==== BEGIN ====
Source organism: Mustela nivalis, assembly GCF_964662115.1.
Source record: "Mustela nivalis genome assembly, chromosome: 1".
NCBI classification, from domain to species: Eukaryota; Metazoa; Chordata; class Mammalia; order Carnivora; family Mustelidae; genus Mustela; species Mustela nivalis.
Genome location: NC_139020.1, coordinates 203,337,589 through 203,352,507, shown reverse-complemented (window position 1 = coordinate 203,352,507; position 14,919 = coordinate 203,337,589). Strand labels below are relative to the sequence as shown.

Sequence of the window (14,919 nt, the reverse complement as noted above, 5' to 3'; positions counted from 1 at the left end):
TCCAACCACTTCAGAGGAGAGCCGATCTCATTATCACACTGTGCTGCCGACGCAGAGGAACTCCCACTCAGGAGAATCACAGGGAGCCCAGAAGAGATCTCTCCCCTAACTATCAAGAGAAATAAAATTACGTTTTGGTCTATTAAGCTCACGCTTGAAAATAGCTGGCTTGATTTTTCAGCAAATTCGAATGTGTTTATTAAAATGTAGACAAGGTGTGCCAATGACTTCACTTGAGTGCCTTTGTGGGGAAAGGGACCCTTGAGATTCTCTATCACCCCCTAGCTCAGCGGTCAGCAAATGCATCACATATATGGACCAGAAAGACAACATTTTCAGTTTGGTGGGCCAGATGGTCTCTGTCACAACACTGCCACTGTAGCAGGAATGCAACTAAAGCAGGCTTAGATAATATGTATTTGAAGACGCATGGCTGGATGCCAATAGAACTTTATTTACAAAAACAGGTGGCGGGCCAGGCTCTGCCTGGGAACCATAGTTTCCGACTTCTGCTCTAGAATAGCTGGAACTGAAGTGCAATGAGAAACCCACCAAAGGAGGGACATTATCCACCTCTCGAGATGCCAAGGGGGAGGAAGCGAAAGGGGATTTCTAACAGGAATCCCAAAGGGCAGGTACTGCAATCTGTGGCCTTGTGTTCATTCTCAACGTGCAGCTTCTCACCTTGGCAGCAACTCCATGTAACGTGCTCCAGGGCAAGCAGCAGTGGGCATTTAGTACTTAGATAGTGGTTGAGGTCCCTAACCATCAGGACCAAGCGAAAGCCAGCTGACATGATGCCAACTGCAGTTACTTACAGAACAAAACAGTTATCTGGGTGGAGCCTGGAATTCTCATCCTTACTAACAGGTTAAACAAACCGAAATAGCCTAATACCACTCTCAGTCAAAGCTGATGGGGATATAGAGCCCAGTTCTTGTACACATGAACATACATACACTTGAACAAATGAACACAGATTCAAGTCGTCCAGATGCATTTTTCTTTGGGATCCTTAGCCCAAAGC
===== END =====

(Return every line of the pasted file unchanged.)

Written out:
Source organism: Mustela nivalis, assembly GCF_964662115.1.
Source record: "Mustela nivalis genome assembly, chromosome: 1".
NCBI classification, from domain to species: Eukaryota; Metazoa; Chordata; class Mammalia; order Carnivora; family Mustelidae; genus Mustela; species Mustela nivalis.
Genome location: NC_139020.1, coordinates 203,337,589 through 203,352,507, shown reverse-complemented (window position 1 = coordinate 203,352,507; position 14,919 = coordinate 203,337,589). Strand labels below are relative to the sequence as shown.

Sequence of the window (14,919 nt, the reverse complement as noted above, 5' to 3'; positions counted from 1 at the left end):
TCCAACCACTTCAGAGGAGAGCCGATCTCATTATCACACTGTGCTGCCGACGCAGAGGAACTCCCACTCAGGAGAATCACAGGGAGCCCAGAAGAGATCTCTCCCCTAACTATCAAGAGAAATAAAATTACGTTTTGGTCTATTAAGCTCACGCTTGAAAATAGCTGGCTTGATTTTTCAGCAAATTCGAATGTGTTTATTAAAATGTAGACAAGGTGTGCCAATGACTTCACTTGAGTGCCTTTGTGGGGAAAGGGACCCTTGAGATTCTCTATCACCCCCTAGCTCAGCGGTCAGCAAATGCATCACATATATGGACCAGAAAGACAACATTTTCAGTTTGGTGGGCCAGATGGTCTCTGTCACAACACTGCCACTGTAGCAGGAATGCAACTAAAGCAGGCTTAGATAATATGTATTTGAAGACGCATGGCTGGATGCCAATAGAACTTTATTTACAAAAACAGGTGGCGGGCCAGGCTCTGCCTGGGAACCATAGTTTCCGACTTCTGCTCTAGAATAGCTGGAACTGAAGTGCAATGAGAAACCCACCAAAGGAGGGACATTATCCACCTCTCGAGATGCCAAGGGGGAGGAAGCGAAAGGGGATTTCTAACAGGAATCCCAAAGGGCAGGTACTGCAATCTGTGGCCTTGTGTTCATTCTCAACGTGCAGCTTCTCACCTTGGCAGCAACTCCATGTAACGTGCTCCAGGGCAAGCAGCAGTGGGCATTTAGTACTTAGATAGTGGTTGAGGTCCCTAACCATCAGGACCAAGCGAAAGCCAGCTGACATGATGCCAACTGCAGTTACTTACAGAACAAAACAGTTATCTGGGTGGAGCCTGGAATTCTCATCCTTACTAACAGGTTAAACAAACCGAAATAGCCTAATACCACTCTCAGTCAAAGCTGATGGGGATATAGAGCCCAGTTCTTGTACACATGAACATACATACACTTGAACAAATGAACACAGATTCAAGTCGTCCAGATGCATTTTTCTTTGGGATCCTTAGCCCAAAGC